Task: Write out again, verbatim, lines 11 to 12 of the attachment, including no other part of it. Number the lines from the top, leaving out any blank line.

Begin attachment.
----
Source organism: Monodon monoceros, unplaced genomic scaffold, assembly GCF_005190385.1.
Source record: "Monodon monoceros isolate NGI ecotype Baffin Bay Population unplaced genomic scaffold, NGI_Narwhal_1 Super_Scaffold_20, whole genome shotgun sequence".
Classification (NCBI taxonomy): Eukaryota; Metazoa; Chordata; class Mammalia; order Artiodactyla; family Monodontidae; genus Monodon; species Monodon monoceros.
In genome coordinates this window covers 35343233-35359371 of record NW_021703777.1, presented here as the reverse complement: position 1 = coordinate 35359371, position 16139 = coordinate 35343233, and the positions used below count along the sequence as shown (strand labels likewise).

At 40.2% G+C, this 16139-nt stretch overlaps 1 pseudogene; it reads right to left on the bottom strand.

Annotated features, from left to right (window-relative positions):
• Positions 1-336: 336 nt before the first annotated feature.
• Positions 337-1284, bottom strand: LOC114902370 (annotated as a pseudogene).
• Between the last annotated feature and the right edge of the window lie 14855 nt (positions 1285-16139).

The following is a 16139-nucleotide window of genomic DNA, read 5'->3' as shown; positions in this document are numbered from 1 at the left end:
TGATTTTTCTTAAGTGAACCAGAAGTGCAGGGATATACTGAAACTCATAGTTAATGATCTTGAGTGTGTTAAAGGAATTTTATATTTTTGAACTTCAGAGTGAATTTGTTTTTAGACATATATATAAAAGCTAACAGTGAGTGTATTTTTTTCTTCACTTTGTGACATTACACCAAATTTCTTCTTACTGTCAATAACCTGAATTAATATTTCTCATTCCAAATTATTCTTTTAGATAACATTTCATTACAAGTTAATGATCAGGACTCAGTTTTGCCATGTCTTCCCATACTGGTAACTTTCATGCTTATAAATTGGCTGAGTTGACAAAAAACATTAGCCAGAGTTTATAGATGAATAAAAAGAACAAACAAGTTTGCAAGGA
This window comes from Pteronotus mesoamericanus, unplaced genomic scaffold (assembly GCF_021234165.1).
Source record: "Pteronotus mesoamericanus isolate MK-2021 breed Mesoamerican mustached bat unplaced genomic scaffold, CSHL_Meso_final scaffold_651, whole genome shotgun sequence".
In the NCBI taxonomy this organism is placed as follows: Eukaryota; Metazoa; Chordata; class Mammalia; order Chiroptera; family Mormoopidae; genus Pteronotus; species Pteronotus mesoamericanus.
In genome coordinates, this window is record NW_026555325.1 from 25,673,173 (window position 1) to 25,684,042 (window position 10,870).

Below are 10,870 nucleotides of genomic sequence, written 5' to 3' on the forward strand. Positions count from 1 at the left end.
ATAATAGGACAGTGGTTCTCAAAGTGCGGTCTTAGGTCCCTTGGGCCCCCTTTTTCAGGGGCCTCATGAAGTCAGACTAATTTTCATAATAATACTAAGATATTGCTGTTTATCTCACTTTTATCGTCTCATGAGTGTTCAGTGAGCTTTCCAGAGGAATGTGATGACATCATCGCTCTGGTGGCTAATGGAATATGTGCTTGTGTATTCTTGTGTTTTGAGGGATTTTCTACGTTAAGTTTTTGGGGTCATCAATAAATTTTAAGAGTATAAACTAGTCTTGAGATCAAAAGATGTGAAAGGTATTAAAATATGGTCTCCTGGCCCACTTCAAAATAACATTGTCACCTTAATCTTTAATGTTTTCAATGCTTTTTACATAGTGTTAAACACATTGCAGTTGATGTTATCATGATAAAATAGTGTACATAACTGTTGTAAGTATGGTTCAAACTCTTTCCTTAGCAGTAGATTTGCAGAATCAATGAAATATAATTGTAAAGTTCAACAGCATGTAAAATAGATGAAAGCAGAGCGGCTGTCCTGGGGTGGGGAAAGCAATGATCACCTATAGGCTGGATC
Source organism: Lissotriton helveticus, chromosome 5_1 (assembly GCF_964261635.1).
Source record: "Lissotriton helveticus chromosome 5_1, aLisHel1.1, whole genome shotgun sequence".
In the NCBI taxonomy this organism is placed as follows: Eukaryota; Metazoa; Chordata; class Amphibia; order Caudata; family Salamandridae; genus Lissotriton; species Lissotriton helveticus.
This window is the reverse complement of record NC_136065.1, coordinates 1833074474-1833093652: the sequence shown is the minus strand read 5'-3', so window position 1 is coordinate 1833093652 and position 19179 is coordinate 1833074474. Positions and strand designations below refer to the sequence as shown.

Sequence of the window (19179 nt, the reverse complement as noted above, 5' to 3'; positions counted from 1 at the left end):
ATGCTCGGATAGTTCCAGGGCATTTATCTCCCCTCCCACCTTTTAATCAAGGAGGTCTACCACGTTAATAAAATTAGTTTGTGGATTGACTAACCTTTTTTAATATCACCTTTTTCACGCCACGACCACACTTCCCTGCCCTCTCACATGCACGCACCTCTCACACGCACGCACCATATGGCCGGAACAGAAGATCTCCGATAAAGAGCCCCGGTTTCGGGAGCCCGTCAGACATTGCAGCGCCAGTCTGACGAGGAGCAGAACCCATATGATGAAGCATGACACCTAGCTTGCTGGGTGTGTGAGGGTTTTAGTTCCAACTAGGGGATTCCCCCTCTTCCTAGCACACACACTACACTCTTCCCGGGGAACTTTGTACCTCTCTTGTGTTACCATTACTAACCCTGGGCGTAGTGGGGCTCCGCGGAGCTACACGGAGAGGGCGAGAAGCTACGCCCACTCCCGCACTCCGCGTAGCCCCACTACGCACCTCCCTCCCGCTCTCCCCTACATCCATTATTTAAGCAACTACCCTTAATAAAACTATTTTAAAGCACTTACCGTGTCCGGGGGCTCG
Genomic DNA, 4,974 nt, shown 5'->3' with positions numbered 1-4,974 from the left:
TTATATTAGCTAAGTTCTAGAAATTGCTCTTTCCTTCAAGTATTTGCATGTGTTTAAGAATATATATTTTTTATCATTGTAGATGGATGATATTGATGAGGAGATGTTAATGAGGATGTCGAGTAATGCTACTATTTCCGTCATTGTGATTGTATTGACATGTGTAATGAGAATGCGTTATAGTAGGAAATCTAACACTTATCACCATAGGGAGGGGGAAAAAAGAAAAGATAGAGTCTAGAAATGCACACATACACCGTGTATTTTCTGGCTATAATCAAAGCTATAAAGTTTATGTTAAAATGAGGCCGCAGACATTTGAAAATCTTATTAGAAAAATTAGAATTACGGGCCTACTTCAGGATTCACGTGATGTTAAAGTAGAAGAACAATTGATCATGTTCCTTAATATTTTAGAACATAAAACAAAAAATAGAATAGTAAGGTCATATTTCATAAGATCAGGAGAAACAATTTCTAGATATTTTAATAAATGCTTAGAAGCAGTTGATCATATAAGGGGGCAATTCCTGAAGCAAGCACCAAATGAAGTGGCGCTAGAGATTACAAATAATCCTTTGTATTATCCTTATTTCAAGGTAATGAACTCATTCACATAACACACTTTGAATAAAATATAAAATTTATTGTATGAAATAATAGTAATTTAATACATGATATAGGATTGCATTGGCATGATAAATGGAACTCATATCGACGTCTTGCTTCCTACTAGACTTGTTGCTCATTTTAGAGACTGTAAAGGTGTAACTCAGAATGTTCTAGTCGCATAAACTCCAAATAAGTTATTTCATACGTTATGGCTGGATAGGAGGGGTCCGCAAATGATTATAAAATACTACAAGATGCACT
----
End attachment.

TGATTTTTCTTAAGTGAACCAGAAGTGCAGGGATATACTGAAACTCATAGTTAATGATCTTGAGTGTGTTAAAGGAATTTTATATTTTTGAACTTCAGAGTGAATTTGTTTTTAGACATATATATAAAAGCTAACAGTGAGTGTATTTTTTTCTTCACTTTGTGACATTACACCAAATTTCTTCTTACTGTCAATAACCTGAATTAATATTTCTCATTCCAAATTATTCTTTTAGATAACATTTCATTACAAGTTAATGATCAGGACTCAGTTTTGCCATGTCTTCCCATACTGGTAACTTTCATGCTTATAAATTGGCTGAGTTGACAAAAAACATTAGCCAGAGTTTATAGATGAATAAAAAGAACAAACAAGTTTGCAAGGA
This window comes from Pteronotus mesoamericanus, unplaced genomic scaffold (assembly GCF_021234165.1).